Although commonly supplementary to each other, either of the two methods of selling may be used exclusively. Many unbranded and unadvertised raw materials and some manufactured commodities are sold without advertising. Many articles are sold by mail through advertising and without any personal salesmanship. The proportion of total goods sold by advertising alone is, however, exceedingly small. Furthermore, modern distribution is normally based on the use of both methods, neither one entirely supplanting the other.
The study of marketing must be approached from a social or consumer point of view. First, it must be recognized all people are consumers. Regardless of one’s circumstances, one takes the consumer point of view in purchasing things wanted for personal or family living. Second, ultimate consumers are generally unorganized and hence not as vociferous as farmers, manufacturers, or middlemen who have strong associations to represent them on controversial questions. Third, consumer welfare is paramount among the economic goals in our society.
There is widespread acceptance, even among business firms operated for a profit, of the concept that our economic institutions exist primarily to serve the consumer. This suggests a corollary, namely, that the economic system must be judged by the criterion of satisfactions which it brings
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In self-interest, a common attribute of all mankind, farmers seek to obtain the highest possible prices for their products. For the same reason, manufacturers or processors attempt to purchase agricultural raw materials at the lowest possible figure and strive to maximize their own profit when dealing with middlemen. In the same vein, merchant middlemen attempt to buy at low prices and to sell at as high prices as seem appropriate under current conditions of supply and demand.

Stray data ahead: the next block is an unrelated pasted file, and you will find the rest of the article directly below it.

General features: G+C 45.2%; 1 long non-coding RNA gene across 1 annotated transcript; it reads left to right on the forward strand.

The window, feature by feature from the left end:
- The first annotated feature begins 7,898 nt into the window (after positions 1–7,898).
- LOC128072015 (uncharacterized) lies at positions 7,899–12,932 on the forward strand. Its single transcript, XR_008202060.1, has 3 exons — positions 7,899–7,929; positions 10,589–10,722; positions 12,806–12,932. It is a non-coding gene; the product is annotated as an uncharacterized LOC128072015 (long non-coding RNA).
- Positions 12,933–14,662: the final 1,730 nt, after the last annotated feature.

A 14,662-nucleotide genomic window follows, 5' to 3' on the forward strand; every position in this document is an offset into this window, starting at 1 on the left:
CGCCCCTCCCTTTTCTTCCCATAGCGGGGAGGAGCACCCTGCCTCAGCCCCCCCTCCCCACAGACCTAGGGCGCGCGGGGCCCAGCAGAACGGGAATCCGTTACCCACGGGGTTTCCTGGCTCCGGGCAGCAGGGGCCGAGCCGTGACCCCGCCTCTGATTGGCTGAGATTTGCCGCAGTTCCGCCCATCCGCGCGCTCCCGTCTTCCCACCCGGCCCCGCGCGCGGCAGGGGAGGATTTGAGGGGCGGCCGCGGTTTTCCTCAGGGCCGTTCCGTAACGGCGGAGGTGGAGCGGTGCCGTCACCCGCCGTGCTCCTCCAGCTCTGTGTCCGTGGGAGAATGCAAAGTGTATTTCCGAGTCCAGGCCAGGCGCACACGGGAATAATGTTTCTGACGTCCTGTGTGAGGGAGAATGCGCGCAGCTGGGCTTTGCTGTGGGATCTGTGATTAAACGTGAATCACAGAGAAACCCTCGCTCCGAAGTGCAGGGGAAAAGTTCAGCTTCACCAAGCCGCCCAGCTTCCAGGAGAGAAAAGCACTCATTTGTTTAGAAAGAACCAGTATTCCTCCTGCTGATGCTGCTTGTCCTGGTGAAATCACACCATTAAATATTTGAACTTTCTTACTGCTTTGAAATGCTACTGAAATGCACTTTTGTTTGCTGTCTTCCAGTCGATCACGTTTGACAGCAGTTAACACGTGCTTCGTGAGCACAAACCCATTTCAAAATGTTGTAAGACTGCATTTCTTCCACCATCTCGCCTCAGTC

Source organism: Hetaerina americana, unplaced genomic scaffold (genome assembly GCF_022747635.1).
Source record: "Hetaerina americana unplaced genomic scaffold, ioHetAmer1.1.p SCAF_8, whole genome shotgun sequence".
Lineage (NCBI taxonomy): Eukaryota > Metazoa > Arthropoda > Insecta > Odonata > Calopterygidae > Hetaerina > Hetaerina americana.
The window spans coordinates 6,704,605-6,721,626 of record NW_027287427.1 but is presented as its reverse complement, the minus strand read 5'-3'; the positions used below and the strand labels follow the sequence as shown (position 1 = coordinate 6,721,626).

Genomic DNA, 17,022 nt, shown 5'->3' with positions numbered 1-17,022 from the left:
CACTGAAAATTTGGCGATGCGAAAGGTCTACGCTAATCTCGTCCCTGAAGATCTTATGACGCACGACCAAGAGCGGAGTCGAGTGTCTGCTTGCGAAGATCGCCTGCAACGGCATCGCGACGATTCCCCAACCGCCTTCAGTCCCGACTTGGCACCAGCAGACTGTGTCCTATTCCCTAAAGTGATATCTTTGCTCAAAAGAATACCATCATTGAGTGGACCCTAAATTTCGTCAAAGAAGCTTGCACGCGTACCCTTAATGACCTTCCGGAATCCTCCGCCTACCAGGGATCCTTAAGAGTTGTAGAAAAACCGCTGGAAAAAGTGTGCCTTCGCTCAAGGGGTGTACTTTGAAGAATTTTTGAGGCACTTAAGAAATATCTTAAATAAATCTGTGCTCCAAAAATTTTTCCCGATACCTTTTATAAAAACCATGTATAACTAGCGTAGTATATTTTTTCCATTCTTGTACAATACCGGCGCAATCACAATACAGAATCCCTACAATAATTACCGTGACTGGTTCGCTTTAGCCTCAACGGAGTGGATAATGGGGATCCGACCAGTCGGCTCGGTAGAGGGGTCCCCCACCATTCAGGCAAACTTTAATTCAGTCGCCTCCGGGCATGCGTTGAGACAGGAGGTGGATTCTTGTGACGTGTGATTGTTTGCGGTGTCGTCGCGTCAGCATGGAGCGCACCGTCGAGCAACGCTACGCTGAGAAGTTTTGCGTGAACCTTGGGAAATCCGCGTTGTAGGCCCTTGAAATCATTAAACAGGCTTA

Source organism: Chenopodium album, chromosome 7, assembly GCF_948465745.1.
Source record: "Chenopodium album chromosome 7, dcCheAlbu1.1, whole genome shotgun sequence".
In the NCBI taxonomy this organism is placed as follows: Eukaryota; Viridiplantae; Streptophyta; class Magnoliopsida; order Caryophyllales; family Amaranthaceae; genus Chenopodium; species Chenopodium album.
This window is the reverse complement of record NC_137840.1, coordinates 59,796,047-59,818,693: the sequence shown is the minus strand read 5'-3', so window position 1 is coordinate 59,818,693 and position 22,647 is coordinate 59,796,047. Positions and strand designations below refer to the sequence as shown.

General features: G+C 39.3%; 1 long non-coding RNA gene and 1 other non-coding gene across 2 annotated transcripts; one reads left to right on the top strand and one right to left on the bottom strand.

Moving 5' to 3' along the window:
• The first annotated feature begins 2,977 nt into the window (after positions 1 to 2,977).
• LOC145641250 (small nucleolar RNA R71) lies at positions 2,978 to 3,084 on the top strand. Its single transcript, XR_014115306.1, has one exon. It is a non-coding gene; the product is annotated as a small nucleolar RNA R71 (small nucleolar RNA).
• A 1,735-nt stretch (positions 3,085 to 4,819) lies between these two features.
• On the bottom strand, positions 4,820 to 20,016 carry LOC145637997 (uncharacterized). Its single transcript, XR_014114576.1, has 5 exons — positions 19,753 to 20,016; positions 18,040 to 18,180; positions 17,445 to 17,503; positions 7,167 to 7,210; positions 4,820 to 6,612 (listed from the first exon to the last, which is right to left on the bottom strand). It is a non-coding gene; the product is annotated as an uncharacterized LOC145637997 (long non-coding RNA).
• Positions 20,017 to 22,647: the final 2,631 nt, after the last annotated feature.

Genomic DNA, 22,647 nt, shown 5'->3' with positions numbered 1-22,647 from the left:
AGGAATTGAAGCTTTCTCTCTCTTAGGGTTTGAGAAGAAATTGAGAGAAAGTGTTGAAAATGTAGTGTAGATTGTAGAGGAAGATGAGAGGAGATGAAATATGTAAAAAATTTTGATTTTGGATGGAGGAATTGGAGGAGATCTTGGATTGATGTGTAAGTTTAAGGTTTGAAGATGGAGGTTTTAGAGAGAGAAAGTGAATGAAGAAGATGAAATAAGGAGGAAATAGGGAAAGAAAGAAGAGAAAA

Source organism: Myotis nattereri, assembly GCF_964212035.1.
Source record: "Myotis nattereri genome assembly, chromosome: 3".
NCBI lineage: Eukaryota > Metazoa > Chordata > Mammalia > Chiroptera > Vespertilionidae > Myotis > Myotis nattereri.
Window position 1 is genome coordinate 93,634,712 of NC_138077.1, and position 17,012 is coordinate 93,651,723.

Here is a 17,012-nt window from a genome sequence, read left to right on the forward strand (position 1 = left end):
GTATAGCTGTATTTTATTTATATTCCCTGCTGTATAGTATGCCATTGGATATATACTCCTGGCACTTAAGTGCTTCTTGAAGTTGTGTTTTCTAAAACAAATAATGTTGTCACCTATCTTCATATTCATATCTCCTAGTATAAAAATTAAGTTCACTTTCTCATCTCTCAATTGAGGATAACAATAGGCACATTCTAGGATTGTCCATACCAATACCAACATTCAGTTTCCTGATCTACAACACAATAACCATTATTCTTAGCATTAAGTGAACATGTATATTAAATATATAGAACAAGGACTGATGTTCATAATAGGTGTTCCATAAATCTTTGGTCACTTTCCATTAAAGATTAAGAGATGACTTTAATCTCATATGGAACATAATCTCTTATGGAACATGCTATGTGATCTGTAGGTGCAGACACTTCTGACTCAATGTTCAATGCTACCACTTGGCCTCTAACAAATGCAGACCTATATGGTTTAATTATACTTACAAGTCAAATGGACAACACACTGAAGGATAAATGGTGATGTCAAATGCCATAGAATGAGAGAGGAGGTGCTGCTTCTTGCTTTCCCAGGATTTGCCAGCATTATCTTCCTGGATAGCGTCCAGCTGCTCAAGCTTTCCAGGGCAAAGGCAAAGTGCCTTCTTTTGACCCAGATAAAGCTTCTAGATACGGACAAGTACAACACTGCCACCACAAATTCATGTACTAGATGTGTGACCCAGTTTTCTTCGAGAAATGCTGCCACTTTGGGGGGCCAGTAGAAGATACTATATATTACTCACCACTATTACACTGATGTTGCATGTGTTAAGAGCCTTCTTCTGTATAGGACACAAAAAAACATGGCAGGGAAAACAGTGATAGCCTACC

Consumers often feel that their best interests cannot be readily identified with those of middlemen, farmers, or manufacturers. The matter is not quite as simple as even all this. Marketing institutions on the same level are sometimes in conflict with one another. In retailing, that which may prove advantageous for chain stores may be inimical to the interests of independent retailers, and both may actively oppose anything that may be of direct benefit to consumers’ cooperative associations or to manufacturers who sell direct to consumers.
It is obvious, then, that in the consideration of every important marketing problem, different interests are necessarily involved, and these may be at substantial variance. It is equally obvious that all interests must be duly considered, for the sake of fairness, to provide more complete understanding, and largely in order to insure their continuous functioning in our economy when deemed essential. Paramount, however, must be the interest and welfare of the ultimate consumer, for only in such a manner can our marketing system be best evaluated and appraised.
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